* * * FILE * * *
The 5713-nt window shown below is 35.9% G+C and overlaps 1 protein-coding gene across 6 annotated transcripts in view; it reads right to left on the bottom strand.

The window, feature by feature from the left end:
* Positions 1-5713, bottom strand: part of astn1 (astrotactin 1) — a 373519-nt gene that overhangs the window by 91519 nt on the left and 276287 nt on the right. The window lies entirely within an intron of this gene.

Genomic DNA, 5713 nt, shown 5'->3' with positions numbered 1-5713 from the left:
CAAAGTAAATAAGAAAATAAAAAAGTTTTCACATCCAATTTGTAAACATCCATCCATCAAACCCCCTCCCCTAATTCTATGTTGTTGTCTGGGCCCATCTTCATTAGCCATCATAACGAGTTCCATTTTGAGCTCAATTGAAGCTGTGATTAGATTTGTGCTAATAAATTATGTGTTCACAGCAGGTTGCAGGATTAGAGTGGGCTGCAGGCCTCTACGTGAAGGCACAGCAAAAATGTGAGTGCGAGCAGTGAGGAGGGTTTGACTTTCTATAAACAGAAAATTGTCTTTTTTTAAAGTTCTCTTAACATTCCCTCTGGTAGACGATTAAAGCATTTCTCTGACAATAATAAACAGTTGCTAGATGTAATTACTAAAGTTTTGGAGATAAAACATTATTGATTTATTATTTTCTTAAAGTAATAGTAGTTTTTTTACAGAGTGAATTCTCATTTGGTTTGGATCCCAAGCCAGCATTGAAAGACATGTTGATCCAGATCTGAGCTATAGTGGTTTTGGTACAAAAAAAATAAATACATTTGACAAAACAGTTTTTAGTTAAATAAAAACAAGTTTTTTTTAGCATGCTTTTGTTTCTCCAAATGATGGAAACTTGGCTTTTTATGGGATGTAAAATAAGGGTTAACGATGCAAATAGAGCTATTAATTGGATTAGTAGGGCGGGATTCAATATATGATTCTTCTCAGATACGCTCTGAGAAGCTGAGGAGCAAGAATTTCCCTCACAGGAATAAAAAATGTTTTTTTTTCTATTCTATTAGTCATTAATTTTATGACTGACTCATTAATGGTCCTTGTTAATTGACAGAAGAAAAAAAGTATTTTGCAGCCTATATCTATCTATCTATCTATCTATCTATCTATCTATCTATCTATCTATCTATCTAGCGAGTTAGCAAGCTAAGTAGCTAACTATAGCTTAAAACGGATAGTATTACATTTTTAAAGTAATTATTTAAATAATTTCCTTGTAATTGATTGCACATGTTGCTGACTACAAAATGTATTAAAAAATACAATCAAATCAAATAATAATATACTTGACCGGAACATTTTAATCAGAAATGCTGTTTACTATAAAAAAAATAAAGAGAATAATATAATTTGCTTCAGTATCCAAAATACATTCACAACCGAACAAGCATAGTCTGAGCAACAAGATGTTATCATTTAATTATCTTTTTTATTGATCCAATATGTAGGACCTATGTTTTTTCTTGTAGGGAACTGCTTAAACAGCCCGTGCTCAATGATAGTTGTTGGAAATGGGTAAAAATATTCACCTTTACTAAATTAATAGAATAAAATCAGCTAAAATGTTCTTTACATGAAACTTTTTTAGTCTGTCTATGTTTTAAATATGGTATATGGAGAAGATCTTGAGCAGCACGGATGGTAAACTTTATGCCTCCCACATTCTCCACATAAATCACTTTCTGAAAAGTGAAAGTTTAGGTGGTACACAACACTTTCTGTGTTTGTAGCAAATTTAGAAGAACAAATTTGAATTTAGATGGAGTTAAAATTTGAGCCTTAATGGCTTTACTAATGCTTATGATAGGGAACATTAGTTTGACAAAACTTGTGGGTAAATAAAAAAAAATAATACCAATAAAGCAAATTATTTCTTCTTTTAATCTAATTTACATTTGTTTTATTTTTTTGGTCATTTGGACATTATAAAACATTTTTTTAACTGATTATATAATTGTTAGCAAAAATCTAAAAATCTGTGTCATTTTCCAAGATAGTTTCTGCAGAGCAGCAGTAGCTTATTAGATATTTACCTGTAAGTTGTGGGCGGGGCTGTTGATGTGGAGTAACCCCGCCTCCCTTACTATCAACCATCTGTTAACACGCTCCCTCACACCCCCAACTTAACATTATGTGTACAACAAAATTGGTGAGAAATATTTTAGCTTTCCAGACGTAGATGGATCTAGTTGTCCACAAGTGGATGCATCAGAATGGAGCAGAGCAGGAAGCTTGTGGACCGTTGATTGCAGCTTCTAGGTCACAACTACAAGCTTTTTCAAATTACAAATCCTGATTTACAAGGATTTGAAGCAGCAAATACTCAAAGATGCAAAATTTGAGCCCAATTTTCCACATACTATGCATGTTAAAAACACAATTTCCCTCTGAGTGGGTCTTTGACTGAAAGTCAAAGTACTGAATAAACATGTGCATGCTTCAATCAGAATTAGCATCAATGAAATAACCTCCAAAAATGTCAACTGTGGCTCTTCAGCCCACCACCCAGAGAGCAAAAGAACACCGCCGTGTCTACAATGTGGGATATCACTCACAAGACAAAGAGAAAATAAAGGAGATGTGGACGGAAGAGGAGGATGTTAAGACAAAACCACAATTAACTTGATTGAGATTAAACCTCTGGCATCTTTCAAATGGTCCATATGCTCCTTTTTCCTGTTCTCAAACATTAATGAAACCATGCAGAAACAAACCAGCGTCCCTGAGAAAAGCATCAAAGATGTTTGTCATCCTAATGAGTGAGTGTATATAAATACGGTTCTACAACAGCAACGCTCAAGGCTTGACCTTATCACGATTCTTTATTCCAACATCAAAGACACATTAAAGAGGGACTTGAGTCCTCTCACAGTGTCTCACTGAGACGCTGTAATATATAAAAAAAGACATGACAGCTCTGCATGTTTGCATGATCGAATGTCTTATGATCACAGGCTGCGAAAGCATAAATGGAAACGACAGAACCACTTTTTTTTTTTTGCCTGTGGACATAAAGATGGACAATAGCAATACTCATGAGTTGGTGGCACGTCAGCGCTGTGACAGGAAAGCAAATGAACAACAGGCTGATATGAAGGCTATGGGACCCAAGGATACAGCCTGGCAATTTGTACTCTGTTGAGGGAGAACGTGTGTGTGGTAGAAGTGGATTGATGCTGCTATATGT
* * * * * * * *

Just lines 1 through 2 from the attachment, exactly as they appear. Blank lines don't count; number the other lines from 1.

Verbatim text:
The 5713-nt window shown below is 35.9% G+C and overlaps 1 protein-coding gene across 6 annotated transcripts in view; it reads right to left on the bottom strand.

The window, feature by feature from the left end: